Thursday, August 27, 2015

Vanity Will Get You Somewhere ~ Reviewing Joseph Cotten's Autobigraphy

This is my second review for the Summer Reading Classic Film Book Challenge
over at Out of the Past.
Once upon a time I read a book called Old Men Forget. It was the story of a man's life, written by the man, Alfred Duff Cooper, and I thought then, and I still do, that Old Men Forget is the best ever title for a book of autobiographical ramblings.
Fact, per se, is valuable to the statistician, the research scholar, the detective; but let us be eternally thankful for the clouded memory that diffuses cold fact into colorful form, and the clouded memory that, abetted by time, transforms tears into laughter; and, yes, even that clouded memory that often solidifies itself into a crystal ball of invention.
That is the little forward to Joseph Cotten's 1987 autobiography, Vanity Will Get You Somewhere. It was a perfectly delightful read from start to finish. There were so many great stories and you really got a sense of what it was like to make films in the early 1940s. I also loved the style in which Cotten wrote. When his agent read the beginning of Cotten's book she said: "Jo, don't let anyone assist you with your writing. You have your own style; I like it, and I can sell it."

The book is divided into two parts. The first part was my favorite as it focused mostly on Cotten's early film career, which was a pretty extraordinary one I might add. His first film was Citizen Kane (1941), followed by The Magnificent Ambersons (1942), the early film noir Journey Into Fear (1943) Hitchcock's Shadow of a Doubt (1943), Gaslight (1944)... the list of classic films goes on.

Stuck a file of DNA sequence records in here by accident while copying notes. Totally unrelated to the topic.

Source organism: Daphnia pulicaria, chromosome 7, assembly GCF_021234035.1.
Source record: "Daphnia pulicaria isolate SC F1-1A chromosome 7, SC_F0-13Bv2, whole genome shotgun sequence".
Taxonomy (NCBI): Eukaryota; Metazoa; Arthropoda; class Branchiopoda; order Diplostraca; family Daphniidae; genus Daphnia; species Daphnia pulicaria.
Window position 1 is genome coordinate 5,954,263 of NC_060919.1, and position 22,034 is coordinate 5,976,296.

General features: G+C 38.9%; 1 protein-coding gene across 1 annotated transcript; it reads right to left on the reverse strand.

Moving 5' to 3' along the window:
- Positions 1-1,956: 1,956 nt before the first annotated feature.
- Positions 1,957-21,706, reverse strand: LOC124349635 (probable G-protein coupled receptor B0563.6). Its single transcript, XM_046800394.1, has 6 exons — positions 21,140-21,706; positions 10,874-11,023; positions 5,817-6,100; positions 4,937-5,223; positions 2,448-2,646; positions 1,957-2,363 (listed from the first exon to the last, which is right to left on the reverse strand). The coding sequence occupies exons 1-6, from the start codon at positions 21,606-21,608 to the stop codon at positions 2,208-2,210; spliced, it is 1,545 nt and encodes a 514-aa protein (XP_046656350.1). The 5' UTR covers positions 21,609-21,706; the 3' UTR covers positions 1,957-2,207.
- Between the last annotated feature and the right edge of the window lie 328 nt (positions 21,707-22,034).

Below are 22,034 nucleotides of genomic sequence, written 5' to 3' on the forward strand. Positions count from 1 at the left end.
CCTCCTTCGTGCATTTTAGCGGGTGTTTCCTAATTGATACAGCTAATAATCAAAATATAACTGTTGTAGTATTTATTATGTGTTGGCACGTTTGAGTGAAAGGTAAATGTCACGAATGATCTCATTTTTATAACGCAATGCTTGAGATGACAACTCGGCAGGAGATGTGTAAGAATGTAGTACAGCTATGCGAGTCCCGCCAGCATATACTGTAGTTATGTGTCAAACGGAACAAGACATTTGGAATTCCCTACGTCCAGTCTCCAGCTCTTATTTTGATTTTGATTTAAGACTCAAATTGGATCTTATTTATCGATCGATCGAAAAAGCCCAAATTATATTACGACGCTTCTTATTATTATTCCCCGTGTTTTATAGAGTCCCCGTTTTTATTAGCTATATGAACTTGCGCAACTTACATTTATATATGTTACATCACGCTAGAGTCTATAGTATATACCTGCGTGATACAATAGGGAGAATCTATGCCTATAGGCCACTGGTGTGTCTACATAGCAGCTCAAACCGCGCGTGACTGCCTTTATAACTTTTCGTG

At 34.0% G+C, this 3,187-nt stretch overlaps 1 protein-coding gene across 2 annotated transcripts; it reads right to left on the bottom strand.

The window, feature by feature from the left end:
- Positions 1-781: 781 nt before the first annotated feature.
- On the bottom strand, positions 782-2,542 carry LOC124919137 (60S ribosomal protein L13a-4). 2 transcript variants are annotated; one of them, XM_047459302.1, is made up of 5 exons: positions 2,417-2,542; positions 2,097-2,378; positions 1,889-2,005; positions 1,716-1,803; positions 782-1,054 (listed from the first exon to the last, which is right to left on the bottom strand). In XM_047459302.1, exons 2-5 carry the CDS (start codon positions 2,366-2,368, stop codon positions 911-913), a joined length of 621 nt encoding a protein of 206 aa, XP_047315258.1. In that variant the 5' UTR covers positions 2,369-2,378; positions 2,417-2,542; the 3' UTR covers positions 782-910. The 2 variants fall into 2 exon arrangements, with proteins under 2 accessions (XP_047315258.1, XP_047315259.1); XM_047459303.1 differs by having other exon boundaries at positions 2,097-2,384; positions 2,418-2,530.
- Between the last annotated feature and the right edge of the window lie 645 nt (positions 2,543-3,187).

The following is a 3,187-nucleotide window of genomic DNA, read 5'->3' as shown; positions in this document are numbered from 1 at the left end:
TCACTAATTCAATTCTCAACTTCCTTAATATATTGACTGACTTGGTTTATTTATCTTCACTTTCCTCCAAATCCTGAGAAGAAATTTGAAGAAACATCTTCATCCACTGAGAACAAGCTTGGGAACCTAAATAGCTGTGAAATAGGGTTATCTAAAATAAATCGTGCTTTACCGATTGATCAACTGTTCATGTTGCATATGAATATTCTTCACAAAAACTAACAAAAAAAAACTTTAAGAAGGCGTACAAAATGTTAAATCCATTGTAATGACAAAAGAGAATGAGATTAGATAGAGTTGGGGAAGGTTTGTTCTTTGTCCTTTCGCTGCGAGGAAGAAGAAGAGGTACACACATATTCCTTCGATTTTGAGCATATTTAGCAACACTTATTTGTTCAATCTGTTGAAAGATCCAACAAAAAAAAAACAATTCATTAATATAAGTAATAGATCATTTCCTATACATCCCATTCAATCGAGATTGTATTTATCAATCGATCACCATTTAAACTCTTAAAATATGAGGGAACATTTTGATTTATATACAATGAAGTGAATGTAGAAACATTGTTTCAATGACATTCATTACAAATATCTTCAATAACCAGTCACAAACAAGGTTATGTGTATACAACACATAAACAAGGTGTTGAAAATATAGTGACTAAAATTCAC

The second half, while talking somewhat about his later films, focuses more on his marriage with his second wife (his first wife died) and of all the places they traveled to make his films. Cotten's writing is a perfect travelogue and you really learn what travel was like in the 60s and early 70s.

1960 wedding of Joseph Cotten and Patricia Medina

Read my birthday post for Joseph Cotten here. Read my post of his 1948 film, Portrait of Jennie, here.

1 comment:

  1. This looks like an interesting read. I love movie star memoirs. Thanks for your review!